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WMD Crime Scene Management

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Presentation on theme: "WMD Crime Scene Management"— Presentation transcript:

1 WMD Crime Scene Management
Course Title WMD Crime Scene Management Defining a CBRNE Crime Scene

2 Objectives Identify the phases of response.
Recognize a Chemical, Biological, Radiological, Nuclear, or Explosive (CBRNE) crime scene and the characteristics associated with its environment.

3 Weapons of Mass Destruction

4 Awareness Level Actions
Course Title Incident Phases Notification Phase Incident Recognized Response Phase Scene Control Begins Recovery Phase Last Living Victim Removed Restoration Phase Contamination Survey Completed Awareness Level Actions

5 9-1-1 Center L.A. County Fire Department
Course Title Notification Phase Begins with recognition that an incident has or is about to occur Ends with the initiation of incident management procedures 9-1-1 Center L.A. County Fire Department

6 Notification Phase Actions
Ensure responders operate from a safe distance. Ensure all “awareness-level” actions have been properly implemented. Gather critical information on incident and communicate. Ensure safe incident management activities have been implemented. Law enforcement could be involved in the identification and arrest of criminal suspects.

7 FEMA Urban Search and Rescue Team at World Trade Center
Course Title Response Phase Begins with incident management. Ends with removal of the last living victims from the hazard area. Challenges: Site security Victim rescue Agent identification Emergency decontamination of people Evidence preservation Multiple devices FEMA Urban Search and Rescue Team at World Trade Center

8 Response Phase Actions
Position equipment Isolate area Hot zone Warm zone Cold zone Protect self (PPE) Segregate casualties/victims Walking Nonambulatory Rescue HOT Warm Cold

9 Response Phase Actions (continued)
First aid First aid to decontaminated victims Triage, Treatment, Transport (T3) Assist HazMat team with technical decontamination Defensive control Multiple devices and perpetrators Evidence preservation Technical Decontamination www. ftmeade.army.mil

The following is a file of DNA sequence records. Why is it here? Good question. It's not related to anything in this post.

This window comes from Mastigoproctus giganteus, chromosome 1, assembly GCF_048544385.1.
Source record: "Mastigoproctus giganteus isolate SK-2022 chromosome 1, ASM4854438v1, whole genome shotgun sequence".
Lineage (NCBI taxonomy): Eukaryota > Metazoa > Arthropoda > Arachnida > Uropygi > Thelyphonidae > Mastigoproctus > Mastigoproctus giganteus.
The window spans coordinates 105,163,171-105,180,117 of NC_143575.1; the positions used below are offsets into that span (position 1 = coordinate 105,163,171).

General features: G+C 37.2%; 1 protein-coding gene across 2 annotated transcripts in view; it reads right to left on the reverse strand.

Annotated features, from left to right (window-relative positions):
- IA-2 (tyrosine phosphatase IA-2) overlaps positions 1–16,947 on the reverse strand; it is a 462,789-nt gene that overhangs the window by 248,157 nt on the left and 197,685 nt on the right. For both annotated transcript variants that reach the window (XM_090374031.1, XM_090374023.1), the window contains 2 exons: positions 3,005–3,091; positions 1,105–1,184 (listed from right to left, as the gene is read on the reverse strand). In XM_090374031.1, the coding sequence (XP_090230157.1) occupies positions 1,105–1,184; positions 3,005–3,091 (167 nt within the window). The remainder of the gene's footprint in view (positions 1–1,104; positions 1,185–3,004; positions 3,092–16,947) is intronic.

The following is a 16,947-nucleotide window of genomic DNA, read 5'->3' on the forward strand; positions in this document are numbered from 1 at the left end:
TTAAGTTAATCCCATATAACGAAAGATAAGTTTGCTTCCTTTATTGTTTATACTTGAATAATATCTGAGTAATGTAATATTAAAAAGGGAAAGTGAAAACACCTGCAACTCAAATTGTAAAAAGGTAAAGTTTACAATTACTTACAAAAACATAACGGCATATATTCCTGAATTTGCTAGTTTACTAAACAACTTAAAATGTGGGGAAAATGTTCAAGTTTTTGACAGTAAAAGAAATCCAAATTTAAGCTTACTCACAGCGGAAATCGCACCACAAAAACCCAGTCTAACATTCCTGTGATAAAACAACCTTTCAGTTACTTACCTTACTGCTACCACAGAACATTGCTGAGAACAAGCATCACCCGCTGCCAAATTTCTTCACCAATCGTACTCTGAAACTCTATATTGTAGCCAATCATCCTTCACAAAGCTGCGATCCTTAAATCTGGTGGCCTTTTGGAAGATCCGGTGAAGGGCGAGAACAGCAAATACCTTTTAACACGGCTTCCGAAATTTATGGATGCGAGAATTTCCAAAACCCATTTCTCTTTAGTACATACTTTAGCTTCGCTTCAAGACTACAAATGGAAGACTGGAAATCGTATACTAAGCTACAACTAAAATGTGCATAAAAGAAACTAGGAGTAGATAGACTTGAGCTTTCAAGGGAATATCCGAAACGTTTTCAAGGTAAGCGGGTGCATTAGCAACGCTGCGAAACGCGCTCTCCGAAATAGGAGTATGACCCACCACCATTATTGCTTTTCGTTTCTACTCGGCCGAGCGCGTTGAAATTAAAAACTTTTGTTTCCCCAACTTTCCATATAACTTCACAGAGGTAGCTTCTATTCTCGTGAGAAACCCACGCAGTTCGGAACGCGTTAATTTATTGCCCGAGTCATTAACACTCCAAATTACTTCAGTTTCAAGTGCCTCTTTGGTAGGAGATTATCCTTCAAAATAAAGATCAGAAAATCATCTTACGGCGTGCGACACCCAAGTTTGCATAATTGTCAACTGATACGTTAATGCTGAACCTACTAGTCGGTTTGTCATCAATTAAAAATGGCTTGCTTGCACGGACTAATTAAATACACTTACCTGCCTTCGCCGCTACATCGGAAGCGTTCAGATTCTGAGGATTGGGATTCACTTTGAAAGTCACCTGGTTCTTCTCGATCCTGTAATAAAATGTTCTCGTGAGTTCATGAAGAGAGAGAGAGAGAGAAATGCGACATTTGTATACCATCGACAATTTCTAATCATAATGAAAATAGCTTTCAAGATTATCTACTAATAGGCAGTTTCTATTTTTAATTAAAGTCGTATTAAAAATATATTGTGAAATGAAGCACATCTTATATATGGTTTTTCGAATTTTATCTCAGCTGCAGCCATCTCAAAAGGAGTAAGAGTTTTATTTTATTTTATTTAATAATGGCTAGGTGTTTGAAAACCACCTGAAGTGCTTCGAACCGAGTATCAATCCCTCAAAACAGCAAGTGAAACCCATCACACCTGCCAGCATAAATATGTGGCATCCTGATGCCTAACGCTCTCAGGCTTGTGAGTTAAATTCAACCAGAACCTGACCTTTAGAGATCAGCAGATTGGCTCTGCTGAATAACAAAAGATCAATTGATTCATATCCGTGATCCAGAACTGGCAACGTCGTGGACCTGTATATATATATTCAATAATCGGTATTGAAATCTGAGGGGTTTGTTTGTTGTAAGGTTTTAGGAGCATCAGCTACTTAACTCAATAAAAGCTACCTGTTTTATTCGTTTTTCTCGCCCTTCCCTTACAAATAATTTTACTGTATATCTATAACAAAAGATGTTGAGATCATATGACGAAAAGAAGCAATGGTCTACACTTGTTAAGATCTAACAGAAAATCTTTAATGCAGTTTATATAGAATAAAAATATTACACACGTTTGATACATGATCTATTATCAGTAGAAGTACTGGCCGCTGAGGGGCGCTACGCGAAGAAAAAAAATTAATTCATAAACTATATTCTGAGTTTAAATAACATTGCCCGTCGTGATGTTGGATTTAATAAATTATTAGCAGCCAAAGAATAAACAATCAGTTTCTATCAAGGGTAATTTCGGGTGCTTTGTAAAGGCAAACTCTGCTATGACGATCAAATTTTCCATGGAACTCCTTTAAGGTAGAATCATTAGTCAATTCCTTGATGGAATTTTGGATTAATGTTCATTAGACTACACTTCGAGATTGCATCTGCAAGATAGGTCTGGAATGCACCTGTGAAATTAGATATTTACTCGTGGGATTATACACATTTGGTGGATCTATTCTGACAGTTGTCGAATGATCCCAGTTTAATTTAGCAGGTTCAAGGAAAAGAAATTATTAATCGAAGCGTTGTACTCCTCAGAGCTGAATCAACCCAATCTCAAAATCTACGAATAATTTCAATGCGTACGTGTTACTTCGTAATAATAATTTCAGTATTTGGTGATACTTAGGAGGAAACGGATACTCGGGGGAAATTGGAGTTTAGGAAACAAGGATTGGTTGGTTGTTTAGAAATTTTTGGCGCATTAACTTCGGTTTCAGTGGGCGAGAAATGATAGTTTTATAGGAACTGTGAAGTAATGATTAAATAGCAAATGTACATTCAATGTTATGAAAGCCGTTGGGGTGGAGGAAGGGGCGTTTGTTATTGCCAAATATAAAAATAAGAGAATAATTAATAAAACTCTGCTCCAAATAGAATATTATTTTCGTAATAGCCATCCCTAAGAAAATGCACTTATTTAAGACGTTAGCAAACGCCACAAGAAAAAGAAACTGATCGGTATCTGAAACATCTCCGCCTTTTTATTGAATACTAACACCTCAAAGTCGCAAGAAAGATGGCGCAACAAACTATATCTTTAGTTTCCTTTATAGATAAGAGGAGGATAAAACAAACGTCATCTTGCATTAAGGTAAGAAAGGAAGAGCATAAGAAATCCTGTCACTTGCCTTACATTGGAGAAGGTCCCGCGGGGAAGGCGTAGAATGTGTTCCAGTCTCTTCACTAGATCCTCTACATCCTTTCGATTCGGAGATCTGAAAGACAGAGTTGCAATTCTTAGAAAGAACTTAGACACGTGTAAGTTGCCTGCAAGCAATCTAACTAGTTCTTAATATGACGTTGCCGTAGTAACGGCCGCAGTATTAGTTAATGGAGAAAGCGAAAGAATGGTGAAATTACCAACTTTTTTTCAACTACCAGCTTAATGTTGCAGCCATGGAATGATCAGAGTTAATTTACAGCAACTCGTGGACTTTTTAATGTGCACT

10 Recovery Phase Begins when the scene is stabilized, and the last living victim is transported to a medical facility. Ends with completion of the contamination survey. Challenges: Link up with state and federal authorities Evidence collection Re-establishment of essential services Decontamination of essential equipment

11 Restoration Phase Begins with completion of the contamination survey.
Ends with complete hazard remediation. Emphasis on elimination of contamination and site restoration.

12 Recovery/Restoration Phase Actions
Within PPE limitations: Support/operate the decontamination requirements. Support/operate the equipment decontamination site. Provide medical support. Post-incident medical assessment and follow-up. Continue scene control.

13 CBRNE Incident Response versus Day-to-Day Response
Situation may not be recognizable until multiple casualties. Possible multiple events. Responders at higher risk of becoming casualties. The location of the incident is treated as crime scene. Contamination of critical facilities and large geographic areas Scope of incident may expand.

14 CBRNE Incident Response versus Day-to-Day Response (continued)
Stronger reaction from public. (“Do Something!”). Time becomes a factor. Critical infrastructure becomes a target. Specialized state and local response capabilities can become overwhelmed.

15 Collecting Evidence at a Crime Scene
Defining a Crime Scene Crime is an act committed in violation of law. Laws punishing criminal conduct highlight the elements needed for conviction. The elements are the various parts a prosecutor needs for conviction. Collecting Evidence at a Crime Scene Courtesy of CDP

16 Common Elements of a Crime
Actus reus—guilty act Mens rea—mental state; what is your intention? Concurrence—agreement in opinion; the act and intent meeting as one Causation—process of causing; the act of causing something to happen

17 Defining a WMD Crime Scene
Chemical Biological Radiological Nuclear Explosive Oklahoma City Bombing

18 Crime Scene Recognition
First officer on scene has responsibility of protecting any potential evidence. Investigation depends on the ability to properly identify, isolate, and secure the scene.

19 Evidence Preservation and Collection
Actions and observations are very importan.t Everything is potential evidence. Communicate observations of evidence to other responders and to incident command. Record observations and actions as soon as possible. Victims can provide critical evidence.

20 Initial Response to Scene
The first-arriving responder should: Note prearrival information (time, date, address, etc.) Be aware of any persons or vehicles leaving crime scene Note possible secondary crime scenes Make initial observations (look, listen, smell) Treat the crime as ongoing until told otherwise Document all observations

21 Crime Scene Considerations
Golden Rule: Leave it alone unless it is absolutely necessary for the performance of duties with law enforcement approval. Second Rule: Do the job using the fewest number of personnel.

22 Conclusion Identify the phases of response.
Recognize a Chemical, Biological, Radiological, Nuclear, or Explosive (CBRNE) crime scene and the characteristics associated with its environment.


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